He told us that Mollie’s new lungs look perfect, and the surgery went very well. Then he said there was one complication early on: Mollie had stopped breathing as she was wheeled into the operating room, minutes before the transplant. The entire surgical team assembled for transplant had rushed to resuscitate her, but they could not get her heart started. She was under cardiopulmonary resuscitation for almost 11 minutes. The surgeon chose to go ahead with the surgery and see what happens instead of declaring Mollie dead on arrival and discarding the donor lungs.
‘As the doctor was telling us about the first few minutes of surgery, I realized this was the same time when Mollie’s mom yelled out, asking us to pray. I don’t know whether she sensed the danger or felt it, but I do know it is much more than a coincidence.’
Complying with Mollie’s request that I talk to her post-surgery because during her 10-plus years as a surgical recovery nurse, she noticed that patients reacted to the touch and sound of family members, I went to her bedside, leaned over, and told her the surgery went well and that she looked good. Mollie, who was on a vent and had multiple chest tubes and IVs, suddenly had tears running out of the corner of both eyes. I later asked Mollie about this time in the ICU, she said she did not recall it, but I think she heard me. Pegram then challenged the audience:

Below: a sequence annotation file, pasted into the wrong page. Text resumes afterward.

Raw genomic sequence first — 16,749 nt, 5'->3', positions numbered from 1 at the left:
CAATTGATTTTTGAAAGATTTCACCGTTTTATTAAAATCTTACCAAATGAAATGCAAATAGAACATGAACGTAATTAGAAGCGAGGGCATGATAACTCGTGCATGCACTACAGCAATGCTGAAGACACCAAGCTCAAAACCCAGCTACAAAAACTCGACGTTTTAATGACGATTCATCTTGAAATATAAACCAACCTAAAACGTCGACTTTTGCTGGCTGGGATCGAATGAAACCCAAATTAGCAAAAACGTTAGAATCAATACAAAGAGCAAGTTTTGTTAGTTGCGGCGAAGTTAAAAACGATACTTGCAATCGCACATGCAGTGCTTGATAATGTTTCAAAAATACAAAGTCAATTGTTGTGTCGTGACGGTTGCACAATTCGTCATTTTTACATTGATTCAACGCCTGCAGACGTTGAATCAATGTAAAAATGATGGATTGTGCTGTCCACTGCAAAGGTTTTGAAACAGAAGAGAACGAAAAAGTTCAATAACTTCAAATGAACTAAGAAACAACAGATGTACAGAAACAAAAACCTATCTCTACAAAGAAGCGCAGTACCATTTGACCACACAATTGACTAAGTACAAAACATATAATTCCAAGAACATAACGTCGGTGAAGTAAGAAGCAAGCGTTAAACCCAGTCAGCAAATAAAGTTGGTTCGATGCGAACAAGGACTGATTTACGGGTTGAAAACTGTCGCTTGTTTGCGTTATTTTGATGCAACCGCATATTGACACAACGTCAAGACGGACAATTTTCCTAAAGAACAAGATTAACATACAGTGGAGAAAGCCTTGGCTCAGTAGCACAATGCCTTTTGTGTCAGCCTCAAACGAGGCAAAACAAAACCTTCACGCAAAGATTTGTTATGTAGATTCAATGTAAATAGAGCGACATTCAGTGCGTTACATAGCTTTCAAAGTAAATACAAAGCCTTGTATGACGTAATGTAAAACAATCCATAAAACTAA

Mollie was saved because someone somewhere unknown to us made a
decision to be an organ donor. Without the transplant that day, there is
no doubt in anyone’s mind that Mollie would have died. The donor and
his family are our heroes. At the horrible moment of their loved one’s
death, they made the decision to save a life through organ donation.
Mollie’s life was saved by this selfless act, and we are forever grateful.
So now I ask all of you, wouldn’t you like to save a life? We have all
taken an oath to save a life, even if it means losing our own. If you
were to lose your life today, wouldn’t you want to continue to honor
that oath? Register to be an organ donor. Register right now at